1. @phylyp Fully agree with this. It’s different and far better than Haas who just buying listed parts from establish team. Racing Point did leased other team facility, but for trying to design and built their own parts.

        2. @phylyp

          The way I see it, Liberty has two tasks at hand.

          The first one is making sure the teams earn more money through better prize distribution. Ideally, teams should be able to invest in their own R&D / Design.. and not have to source all their parts from a manufacturer. A grid full of B teams lending their support three to four A teams, both on track and off track… Well…neither is that not going to lead to closer racing throughout the field, nor is that going to lead to unpredictability, both of which are on Liberty’s agenda.

          Secondly, Liberty needs to try and reduce the costs for the entire grid by listing the standardised parts that will be used on all cars on the grid. Similar to Mclaren’s ECU, are there a list of other standardised parts that can used by the entire grid? Maybe they shouldn’t be parts that form massive performance differentiators, or there’s no way the big teams would agree. After the list of common parts, I believe they should then look at the list of parts required to be manufactured by each constructor. Haas’ solution is extreme, there is no way that same number of parts should be available to outsource. Maybe a suspension system should be designed by each individual team?

          It’s kind of hard to say how they’ll implement this and more importantly how they’ll monitor it, but let’s hope they’re not turning a blind eye to Haas’ impact on the F1 grid.

      2. Teams like Haas made the grid in the “good old days”

      3. I don’t mind at all if teams use the listed parts of the front runners. I only wish that those parts are available to all teams and for the same price.
        There are sufficient unique parts which the team can focus on and need to develop to move to the front of F1.5 or to close the gap to the front runners.

        PS I’ve got this feeling that even with the full monty of listed Merc parts Williams would have been last this year. They don’t lack smart engineers, but need a good management structure to bring it all together on time and be able to cope with setbacks (contingency planning).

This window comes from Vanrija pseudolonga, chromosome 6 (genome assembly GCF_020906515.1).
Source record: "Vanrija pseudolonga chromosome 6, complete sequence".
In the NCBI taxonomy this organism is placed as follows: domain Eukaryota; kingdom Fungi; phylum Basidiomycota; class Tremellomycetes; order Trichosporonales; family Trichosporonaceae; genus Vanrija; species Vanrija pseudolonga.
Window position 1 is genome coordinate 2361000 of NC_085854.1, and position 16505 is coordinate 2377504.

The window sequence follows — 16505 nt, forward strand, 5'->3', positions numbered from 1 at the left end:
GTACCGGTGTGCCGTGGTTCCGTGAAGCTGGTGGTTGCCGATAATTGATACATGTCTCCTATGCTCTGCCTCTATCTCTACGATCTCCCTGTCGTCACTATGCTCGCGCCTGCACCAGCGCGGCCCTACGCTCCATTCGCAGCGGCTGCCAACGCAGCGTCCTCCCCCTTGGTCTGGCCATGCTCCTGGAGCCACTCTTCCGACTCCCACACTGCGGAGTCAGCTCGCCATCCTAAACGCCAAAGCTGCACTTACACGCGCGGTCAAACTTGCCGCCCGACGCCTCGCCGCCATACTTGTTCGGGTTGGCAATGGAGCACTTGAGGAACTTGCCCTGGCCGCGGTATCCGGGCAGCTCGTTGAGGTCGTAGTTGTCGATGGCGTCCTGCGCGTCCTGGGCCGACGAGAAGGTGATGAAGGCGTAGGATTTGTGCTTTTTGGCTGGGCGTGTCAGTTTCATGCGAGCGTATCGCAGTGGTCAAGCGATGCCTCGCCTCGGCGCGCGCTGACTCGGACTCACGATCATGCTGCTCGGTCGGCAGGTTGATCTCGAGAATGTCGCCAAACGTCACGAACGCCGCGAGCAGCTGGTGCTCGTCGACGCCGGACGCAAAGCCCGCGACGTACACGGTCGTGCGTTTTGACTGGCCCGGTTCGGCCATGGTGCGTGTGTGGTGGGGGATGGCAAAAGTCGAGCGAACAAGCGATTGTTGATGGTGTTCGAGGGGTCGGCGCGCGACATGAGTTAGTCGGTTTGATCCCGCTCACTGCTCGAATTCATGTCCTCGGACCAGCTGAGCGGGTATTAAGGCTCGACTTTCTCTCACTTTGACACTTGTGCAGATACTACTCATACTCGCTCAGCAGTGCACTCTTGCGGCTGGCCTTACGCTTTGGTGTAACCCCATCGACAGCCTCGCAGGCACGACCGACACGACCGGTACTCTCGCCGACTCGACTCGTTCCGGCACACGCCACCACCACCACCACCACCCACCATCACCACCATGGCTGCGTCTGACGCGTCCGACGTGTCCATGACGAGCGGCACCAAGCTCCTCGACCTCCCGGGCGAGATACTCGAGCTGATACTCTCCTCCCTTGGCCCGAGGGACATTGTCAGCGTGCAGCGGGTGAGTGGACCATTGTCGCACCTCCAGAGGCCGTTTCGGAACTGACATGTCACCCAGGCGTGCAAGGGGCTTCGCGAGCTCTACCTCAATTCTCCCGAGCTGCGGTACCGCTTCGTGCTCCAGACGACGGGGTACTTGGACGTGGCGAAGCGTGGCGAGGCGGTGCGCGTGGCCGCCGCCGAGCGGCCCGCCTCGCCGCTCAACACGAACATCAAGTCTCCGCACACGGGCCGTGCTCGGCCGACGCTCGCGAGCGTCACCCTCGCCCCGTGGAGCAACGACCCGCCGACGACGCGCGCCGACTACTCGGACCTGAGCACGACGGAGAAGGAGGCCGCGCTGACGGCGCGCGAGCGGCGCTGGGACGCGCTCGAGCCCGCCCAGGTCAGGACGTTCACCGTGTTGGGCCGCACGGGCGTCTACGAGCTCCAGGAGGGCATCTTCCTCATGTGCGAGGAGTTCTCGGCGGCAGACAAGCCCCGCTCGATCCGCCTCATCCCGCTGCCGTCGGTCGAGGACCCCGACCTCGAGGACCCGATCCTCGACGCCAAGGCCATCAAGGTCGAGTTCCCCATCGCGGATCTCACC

1. Dutchguy (@justarandomdutchguy)
          8th April 2019, 22:51

          except their cars evidently don’t work either.
          Both this year and last year’s car were apparantly absolutely woeful to drive

      4. I remember Papa Stroll pushing Claire Williams to go the Haas route and basically stop building their own cars.

        I don’t think Lawrence would have cared much about how Williams built their cars if he believed Lance was the cause of his poor results, but if he believed Lance was being held back by the Williams car, and he probably was, then he’d start wanting improvements. Williams’ results for the 2017 season (5th, 83 points) were much better than Haas’ (8th, 47 points), so if Lawrence was wanting a change in approach it must have arisen after the 2017 season. If we consider Haas’ results from Melbourne to Monaco (6 races) for the 2018 season, they had got 3 points earning places (plus blundered and lost two more almost guaranteed point earning results), whereas Williams had just one points earning result by the end of the Monaco GP. Williams had probably already consigned that car to history and would have probably been considering their 2019 car, so if Lawrence knew this (and he probably did) then it is hardly surprising that he’d be wanting Williams to change the way they do things.
        Again, if we consider the results up to the Hungarian GP, which was about when Force India ran out of steam, Haas had 10 points earning results while Williams still had only one points earning result. I don’t know what motivated Lawrence to consider buying an F1 team, but I think it was evident to him that Williams weren’t going to change the way they did things or take any of his suggestions seriously by that time, and that one guaranteed way to get a team to at least listen to his suggestions, if not actually do what he said, is to be a part owner of it.
        So far this year Racing Point have finished just ahead of Williams, but are still behind Haas in points. Lawrence didn’t become a billionaire by accident, he got there by hard work, so I’m expecting more from Racing Point this year.

  3. Well if it helps to create a more competitive team then I suppose we should welcome it.
    A part of me is disappointed at the prospect of B (and eventually even C?) teams though as the chances for race manipulation by the parent company grows ever more likely …. Ho Hum.

  4. However the move may prompt speculation the team is planning to move closer to becoming a Mercedes ‘B-team’ along the lines of Haas’s arrangement with Ferrari.

    Lawrence Stroll has made clear that the B-team route is something that he is comfortable with. I believe the rumours when Lance was at Williams came from there.